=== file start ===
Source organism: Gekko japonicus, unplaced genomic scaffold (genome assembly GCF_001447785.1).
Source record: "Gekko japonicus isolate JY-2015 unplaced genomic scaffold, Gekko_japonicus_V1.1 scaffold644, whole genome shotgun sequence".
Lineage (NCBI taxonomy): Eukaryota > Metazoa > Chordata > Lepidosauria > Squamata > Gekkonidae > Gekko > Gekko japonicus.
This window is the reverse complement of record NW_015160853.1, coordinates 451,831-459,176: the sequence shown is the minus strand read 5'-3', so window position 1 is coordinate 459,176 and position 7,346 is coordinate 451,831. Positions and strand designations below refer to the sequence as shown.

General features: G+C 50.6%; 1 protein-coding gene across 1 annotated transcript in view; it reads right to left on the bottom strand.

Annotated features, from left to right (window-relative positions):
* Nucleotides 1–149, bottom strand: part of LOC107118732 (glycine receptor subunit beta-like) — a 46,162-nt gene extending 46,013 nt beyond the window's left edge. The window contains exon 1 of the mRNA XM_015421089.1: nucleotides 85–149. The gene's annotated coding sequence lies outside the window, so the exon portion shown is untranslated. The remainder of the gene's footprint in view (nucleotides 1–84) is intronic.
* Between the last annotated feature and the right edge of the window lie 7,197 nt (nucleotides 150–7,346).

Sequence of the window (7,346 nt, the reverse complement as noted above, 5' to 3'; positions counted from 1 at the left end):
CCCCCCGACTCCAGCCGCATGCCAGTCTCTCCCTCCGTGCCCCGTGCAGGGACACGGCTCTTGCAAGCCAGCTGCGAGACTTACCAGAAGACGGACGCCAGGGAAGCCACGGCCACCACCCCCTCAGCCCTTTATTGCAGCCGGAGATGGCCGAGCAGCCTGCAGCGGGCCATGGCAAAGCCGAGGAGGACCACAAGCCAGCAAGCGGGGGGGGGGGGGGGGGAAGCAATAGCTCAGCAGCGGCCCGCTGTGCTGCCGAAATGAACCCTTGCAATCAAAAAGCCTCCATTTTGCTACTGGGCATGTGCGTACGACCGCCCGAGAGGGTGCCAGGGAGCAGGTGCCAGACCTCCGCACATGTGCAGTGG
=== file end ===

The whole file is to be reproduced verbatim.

Source organism: Gekko japonicus, unplaced genomic scaffold (genome assembly GCF_001447785.1).
Source record: "Gekko japonicus isolate JY-2015 unplaced genomic scaffold, Gekko_japonicus_V1.1 scaffold644, whole genome shotgun sequence".
Lineage (NCBI taxonomy): Eukaryota > Metazoa > Chordata > Lepidosauria > Squamata > Gekkonidae > Gekko > Gekko japonicus.
This window is the reverse complement of record NW_015160853.1, coordinates 451,831-459,176: the sequence shown is the minus strand read 5'-3', so window position 1 is coordinate 459,176 and position 7,346 is coordinate 451,831. Positions and strand designations below refer to the sequence as shown.

General features: G+C 50.6%; 1 protein-coding gene across 1 annotated transcript in view; it reads right to left on the bottom strand.

Annotated features, from left to right (window-relative positions):
* Nucleotides 1–149, bottom strand: part of LOC107118732 (glycine receptor subunit beta-like) — a 46,162-nt gene extending 46,013 nt beyond the window's left edge. The window contains exon 1 of the mRNA XM_015421089.1: nucleotides 85–149. The gene's annotated coding sequence lies outside the window, so the exon portion shown is untranslated. The remainder of the gene's footprint in view (nucleotides 1–84) is intronic.
* Between the last annotated feature and the right edge of the window lie 7,197 nt (nucleotides 150–7,346).

Sequence of the window (7,346 nt, the reverse complement as noted above, 5' to 3'; positions counted from 1 at the left end):
CCCCCCGACTCCAGCCGCATGCCAGTCTCTCCCTCCGTGCCCCGTGCAGGGACACGGCTCTTGCAAGCCAGCTGCGAGACTTACCAGAAGACGGACGCCAGGGAAGCCACGGCCACCACCCCCTCAGCCCTTTATTGCAGCCGGAGATGGCCGAGCAGCCTGCAGCGGGCCATGGCAAAGCCGAGGAGGACCACAAGCCAGCAAGCGGGGGGGGGGGGGGGGGAAGCAATAGCTCAGCAGCGGCCCGCTGTGCTGCCGAAATGAACCCTTGCAATCAAAAAGCCTCCATTTTGCTACTGGGCATGTGCGTACGACCGCCCGAGAGGGTGCCAGGGAGCAGGTGCCAGACCTCCGCACATGTGCAGTGG